Cognitive-Behavior Therapy

Cognitive Therapy is a psychotherapy system that has shown great success in the treatment of the most varied disorders and clinical pathologies.; Cognitive therapy is based on the hypothesis of “cognitive vulnerability”.

The basic assumption of a subject’s interpretation of a given situation, and that this interpretation will define the subject’s emotional and behavioral response. Our interpretations are determined by our schemes and beliefs, functional or dysfunctional.

These beliefs when activated generate automatic thoughts (positive or negative), which ultimately interfere with our behavior.

Characteristics that distinguish it from other forms of psychotherapy are the short and limited time (weekly sessions of more or less 50 minutes for approximately 6 months, which can be extended according to the need and pace of each patient) and the effectiveness proven through empirical studies in various areas of emotional disorders such as depression, anxiety disorders (phobias, panic, hypochondria, obsessive-compulsive disorder), chemical dependency, eating disorders, interpersonal problems, including family and couple therapy, etc., for adults, children, and adolescents, in individual and group modalities.

Its use in the treatment of psychosis has encouraging results. Cognitive Therapy is still indicated as an adjunct in the treatment of organic disorders, and in interventions in the areas of education, organizations, and sports.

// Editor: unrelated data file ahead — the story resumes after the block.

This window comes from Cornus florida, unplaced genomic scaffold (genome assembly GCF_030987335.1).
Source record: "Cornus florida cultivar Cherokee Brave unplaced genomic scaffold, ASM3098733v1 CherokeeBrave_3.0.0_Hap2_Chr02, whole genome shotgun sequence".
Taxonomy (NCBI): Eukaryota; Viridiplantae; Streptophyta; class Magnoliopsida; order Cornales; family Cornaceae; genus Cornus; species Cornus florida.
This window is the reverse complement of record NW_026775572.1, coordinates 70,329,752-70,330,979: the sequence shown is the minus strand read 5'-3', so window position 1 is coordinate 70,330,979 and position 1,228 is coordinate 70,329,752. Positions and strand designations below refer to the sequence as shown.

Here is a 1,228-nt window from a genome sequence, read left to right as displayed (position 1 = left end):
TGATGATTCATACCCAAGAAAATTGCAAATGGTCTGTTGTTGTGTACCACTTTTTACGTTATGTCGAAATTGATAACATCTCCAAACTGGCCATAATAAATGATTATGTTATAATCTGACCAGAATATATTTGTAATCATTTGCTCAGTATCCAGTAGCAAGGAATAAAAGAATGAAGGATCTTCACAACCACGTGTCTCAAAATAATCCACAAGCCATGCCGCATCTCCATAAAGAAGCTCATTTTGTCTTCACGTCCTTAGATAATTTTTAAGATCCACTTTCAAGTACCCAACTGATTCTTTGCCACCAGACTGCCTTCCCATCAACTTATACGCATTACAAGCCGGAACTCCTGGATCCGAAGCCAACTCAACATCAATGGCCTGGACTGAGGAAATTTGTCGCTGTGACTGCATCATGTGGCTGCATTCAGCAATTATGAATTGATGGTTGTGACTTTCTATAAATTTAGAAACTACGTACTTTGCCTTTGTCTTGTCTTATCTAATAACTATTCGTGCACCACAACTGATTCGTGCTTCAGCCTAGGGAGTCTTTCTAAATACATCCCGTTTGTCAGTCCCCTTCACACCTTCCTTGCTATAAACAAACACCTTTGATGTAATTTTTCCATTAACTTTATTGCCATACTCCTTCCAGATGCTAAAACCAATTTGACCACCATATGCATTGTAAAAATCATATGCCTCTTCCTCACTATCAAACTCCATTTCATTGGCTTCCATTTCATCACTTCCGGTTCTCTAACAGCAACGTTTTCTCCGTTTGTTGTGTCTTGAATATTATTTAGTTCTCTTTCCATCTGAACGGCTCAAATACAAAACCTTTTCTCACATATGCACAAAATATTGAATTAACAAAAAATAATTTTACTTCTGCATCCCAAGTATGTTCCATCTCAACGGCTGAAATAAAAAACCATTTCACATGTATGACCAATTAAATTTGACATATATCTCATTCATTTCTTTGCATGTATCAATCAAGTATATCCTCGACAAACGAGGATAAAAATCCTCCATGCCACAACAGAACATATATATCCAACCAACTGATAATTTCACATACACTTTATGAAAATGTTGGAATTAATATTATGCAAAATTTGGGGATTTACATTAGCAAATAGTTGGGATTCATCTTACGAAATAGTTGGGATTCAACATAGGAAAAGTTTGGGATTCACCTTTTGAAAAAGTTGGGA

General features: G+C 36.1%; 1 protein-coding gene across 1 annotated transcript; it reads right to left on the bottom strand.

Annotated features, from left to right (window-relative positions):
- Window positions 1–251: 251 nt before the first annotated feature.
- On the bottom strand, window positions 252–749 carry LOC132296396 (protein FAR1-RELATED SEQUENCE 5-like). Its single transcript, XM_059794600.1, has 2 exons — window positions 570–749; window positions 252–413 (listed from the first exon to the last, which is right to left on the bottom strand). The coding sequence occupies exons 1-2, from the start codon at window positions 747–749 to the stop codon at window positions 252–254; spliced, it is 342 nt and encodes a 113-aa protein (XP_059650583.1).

General assumptions about which cognitive therapy is based on including the following:

  • Perception and experience, in general, are active processes that involve introspection inspection data.
  • The patient’s cognitions represent a synthesis of his internal and external stimuli.
  • How a person evaluates a situation is usually evident in his cognitions.
  • These cognitions constitute the person’s “flow of consciousness” or phenomenal field, which reflects the person’s configuration of himself, his world, his past, and his future.
  • Changes in the content of the person’s underlying cognitive structures affect his affective state and behavioral pattern.
  • Through psychological therapy, a patient can become aware of his cognitive distortions.
  • The correction of these flawed dysfunctional constructs can lead to clinical improvement.